April 11th, 2014 — By — In News & Events
Missoula Files Condemnation Suit to Take Privately-held Mountain Water Hoping the Second Time Will be the Charm
Last week the City of Missoula, Montana filed suit in District Court seeking “a judicial determination entitling it to acquire by eminent domain Missoula’s privately-owned water supply and distribution system” – Mountain Water Company. The City has sought to purchase the utility from its parent company, the Carlyle Group for some time, however, the City’s most recent offer of $50 million and previous offer of $65 million were both rejected. Unable to coax Carlyle into to becoming a willing seller, Missoula filed a condemnation action to take the utility by eminent domain.
Missoula has ventured down this path once before and came up short. In 1984, Missoula sought to acquire Mountain Water from its owner via condemnation. After a 5 year legal battle, the Montana Supreme Court ruled against Missoula opining that the taking was not necessary to the public interest.
“Since this property is already a public utility, and hence to some degree dedicated already to a public use, it is not more necessary the city take over its operation. The public interest will be best served by the city not being permitted to condemn Mountain Water.”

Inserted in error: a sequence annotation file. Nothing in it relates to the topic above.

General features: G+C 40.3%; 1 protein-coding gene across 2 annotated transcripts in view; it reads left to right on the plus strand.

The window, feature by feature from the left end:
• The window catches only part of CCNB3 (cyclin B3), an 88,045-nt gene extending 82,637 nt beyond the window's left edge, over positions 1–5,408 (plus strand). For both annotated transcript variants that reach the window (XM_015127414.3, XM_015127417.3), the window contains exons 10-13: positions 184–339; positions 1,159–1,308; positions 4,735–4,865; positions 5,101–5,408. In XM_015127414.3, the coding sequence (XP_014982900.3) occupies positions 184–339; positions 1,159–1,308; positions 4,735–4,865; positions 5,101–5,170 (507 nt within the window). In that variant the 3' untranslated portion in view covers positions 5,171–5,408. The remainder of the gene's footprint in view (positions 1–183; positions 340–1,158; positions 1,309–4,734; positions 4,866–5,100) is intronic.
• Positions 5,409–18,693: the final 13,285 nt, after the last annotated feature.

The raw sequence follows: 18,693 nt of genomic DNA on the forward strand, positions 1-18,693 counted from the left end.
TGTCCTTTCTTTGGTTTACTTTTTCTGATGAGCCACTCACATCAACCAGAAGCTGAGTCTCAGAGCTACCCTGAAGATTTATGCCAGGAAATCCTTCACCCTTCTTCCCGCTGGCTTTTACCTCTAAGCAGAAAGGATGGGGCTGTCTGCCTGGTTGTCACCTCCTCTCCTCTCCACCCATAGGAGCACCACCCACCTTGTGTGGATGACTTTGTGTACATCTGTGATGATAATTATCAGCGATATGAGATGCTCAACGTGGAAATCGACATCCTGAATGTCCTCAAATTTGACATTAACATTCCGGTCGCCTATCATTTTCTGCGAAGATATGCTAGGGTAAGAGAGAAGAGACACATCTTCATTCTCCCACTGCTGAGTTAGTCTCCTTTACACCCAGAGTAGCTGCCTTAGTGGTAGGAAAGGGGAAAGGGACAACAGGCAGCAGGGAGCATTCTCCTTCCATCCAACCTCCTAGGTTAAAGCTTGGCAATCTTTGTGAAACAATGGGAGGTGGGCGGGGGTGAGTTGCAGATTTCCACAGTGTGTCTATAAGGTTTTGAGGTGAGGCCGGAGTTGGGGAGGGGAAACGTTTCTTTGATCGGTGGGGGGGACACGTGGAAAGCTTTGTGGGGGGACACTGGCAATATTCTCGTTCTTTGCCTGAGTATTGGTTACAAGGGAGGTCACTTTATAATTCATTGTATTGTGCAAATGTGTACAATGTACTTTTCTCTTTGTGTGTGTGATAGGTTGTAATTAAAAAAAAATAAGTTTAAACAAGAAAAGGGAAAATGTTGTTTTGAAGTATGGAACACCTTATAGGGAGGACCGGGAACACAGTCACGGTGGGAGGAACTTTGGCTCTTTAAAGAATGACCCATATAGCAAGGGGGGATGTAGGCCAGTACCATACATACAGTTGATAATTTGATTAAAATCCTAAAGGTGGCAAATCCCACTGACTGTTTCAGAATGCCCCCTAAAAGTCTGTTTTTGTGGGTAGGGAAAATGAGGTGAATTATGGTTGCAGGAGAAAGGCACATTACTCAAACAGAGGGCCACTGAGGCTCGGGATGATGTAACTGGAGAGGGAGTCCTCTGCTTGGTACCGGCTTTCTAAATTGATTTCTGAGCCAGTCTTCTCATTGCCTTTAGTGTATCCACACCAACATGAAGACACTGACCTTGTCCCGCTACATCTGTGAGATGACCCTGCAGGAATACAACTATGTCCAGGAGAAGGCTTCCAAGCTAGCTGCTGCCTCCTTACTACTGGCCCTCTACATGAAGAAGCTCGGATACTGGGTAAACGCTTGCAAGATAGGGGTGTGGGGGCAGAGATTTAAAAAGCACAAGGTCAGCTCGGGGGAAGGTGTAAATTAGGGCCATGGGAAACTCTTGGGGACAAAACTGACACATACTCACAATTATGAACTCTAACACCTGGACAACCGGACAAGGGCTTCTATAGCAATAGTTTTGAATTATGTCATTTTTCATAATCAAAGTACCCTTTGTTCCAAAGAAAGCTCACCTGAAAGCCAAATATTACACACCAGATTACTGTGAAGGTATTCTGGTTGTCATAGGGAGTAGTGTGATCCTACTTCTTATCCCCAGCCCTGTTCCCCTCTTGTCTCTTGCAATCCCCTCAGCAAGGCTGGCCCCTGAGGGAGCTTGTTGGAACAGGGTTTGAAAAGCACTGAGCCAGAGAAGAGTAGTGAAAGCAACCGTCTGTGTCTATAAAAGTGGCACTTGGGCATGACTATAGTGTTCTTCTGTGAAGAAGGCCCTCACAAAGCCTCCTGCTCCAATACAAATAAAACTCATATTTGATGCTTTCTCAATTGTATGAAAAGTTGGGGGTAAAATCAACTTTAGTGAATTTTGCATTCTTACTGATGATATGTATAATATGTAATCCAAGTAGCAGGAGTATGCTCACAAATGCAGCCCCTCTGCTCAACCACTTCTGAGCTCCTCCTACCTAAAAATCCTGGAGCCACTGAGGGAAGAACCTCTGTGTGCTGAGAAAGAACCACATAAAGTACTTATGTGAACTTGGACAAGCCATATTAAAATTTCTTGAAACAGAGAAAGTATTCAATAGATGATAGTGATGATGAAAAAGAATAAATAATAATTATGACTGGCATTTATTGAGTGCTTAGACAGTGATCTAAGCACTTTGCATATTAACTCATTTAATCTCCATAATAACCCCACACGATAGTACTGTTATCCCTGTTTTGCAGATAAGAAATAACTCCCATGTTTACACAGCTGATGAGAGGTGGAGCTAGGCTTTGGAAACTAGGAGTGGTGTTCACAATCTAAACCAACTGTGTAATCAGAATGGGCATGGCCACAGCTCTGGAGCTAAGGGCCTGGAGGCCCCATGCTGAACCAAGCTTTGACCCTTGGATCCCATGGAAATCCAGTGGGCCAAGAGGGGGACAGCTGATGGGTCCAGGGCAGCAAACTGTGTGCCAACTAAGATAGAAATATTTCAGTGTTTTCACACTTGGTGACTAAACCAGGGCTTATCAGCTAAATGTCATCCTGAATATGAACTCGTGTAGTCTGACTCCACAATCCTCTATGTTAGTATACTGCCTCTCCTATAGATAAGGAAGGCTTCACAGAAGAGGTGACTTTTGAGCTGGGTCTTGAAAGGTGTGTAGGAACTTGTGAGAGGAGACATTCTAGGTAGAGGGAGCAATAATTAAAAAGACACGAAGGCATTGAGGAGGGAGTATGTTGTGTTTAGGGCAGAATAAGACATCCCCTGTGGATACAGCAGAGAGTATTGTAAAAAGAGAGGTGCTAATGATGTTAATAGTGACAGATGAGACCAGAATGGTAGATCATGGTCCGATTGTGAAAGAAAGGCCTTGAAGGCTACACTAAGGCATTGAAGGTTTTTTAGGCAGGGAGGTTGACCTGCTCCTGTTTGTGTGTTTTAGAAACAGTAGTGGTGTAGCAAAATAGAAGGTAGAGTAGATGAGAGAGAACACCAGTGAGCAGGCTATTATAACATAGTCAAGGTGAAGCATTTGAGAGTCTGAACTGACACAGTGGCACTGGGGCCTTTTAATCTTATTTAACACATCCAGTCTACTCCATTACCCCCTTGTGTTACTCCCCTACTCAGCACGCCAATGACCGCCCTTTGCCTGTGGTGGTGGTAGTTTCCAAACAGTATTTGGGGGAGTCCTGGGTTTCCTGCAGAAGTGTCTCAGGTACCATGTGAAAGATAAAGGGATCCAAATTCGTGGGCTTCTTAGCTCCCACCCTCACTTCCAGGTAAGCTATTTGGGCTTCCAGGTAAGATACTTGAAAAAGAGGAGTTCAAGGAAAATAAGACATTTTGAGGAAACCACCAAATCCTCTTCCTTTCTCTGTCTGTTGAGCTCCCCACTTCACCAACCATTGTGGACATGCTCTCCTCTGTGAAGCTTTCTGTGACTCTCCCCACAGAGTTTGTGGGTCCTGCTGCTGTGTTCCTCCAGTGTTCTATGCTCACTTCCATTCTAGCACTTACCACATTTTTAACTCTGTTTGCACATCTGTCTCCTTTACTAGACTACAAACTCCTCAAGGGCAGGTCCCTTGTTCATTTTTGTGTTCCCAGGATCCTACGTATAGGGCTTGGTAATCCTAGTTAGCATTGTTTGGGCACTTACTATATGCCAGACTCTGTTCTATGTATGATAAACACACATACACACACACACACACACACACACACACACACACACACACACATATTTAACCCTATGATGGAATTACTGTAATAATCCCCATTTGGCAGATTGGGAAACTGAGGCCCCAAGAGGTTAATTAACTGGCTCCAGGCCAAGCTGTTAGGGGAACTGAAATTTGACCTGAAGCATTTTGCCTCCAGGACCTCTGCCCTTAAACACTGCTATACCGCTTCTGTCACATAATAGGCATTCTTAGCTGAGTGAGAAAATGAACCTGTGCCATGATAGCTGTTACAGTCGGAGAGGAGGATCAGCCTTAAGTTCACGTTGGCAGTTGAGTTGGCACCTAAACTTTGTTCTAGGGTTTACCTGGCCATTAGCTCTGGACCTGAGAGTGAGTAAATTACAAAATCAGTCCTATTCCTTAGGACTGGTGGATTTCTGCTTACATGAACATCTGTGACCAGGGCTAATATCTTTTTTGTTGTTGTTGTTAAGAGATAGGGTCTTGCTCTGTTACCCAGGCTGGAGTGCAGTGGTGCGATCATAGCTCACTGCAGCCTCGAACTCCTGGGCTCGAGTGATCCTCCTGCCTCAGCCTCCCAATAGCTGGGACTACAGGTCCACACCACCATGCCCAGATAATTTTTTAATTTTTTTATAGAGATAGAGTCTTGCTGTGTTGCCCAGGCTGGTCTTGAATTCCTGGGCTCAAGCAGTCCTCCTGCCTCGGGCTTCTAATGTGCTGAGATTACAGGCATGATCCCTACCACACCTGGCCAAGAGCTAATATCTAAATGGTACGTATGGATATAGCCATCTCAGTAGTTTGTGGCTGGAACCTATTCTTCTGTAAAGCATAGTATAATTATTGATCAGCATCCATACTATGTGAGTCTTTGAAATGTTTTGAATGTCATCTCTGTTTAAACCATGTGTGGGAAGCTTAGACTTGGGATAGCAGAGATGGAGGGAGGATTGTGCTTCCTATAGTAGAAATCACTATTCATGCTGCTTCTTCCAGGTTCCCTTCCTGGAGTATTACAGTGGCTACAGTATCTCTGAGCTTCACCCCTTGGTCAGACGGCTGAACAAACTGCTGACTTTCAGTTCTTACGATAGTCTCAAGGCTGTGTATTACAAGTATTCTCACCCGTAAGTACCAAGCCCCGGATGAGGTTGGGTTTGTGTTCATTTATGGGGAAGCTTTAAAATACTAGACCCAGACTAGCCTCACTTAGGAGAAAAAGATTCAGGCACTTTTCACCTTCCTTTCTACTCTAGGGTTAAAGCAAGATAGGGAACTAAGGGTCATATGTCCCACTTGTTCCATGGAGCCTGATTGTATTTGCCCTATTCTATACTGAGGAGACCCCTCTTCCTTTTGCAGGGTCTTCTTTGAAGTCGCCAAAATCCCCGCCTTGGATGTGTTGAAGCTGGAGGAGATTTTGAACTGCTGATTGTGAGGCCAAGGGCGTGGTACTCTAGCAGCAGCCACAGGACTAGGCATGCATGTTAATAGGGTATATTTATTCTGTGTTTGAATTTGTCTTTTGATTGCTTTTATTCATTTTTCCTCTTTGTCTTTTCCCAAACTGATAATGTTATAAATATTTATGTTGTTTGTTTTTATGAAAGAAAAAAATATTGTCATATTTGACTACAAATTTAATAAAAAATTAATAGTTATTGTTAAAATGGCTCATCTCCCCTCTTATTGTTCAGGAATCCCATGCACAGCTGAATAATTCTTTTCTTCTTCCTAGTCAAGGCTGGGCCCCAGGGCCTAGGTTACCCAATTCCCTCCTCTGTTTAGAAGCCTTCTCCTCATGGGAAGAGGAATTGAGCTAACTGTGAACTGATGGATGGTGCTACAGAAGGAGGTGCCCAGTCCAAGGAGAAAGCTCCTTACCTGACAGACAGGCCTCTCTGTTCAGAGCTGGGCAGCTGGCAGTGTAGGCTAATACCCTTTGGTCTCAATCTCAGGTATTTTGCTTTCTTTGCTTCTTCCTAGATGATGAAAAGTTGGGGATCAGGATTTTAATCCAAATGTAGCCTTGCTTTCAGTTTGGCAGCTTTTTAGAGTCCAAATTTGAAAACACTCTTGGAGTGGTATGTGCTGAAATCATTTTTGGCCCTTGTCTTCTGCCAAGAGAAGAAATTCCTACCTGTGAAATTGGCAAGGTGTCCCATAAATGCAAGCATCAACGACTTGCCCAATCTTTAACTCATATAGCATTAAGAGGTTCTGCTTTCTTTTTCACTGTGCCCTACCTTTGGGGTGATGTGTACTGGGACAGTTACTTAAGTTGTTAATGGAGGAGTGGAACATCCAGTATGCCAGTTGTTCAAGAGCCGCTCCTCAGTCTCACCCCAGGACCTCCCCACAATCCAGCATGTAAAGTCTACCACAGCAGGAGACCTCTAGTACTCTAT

City of Missoula v. Mountain Water Co., 88-148 (Mont. 1989).
Montana law requires that public entities show “by a preponderance of the evidence that the public interest requires the taking” in order for the power of eminent domain to be used. Additionally, the public body must demonstrate that:
- The property’s use will be a public use.
- The taking is necessary to the public use.
- If already used for a public purpose, the public use proposed is more necessary.
- A written offer for the property was submitted and rejected.
Missoula Mayor John Engen has been quoted as saying that the benefits of the City owning the water system are worth the risk of a long and expensive legal battle with the Carlyle Group, which has vowed to vigorously defend its rights. However, the question remains – Can Missoula convince the District Court that the public interest will best be served by the City owning and running the utility?
Michigan eminent domain attorney Alan Ackerman pointed out in his blog here that the allegations in Missoula’s Complaint seem to suggest that the basis for acquiring the privately-owned utility is premised more upon the fact that the current owner is a private equity firm rather than the necessity of the taking. Ackerman explained to the Missoula Independent: “I’m not so sure they can justify a real reason other than the fact they want it and the other guy’s got it.”
Another interesting point Ackerman makes: “If investors and privately-owned public utilities read the Complaint, Montana communities may find themselves with no private investors who will fund infrastructure improvements in the State.” Should investors respond to Missoula’s actions as they have to the actions of Richmond, California which seeks to condemn underwater mortgages, Missoula may have a difficult time raising the funds needed to acquire Mountain Water through the issuance of tax-exempt municipal bonds.
Stay tuned, only time will tell…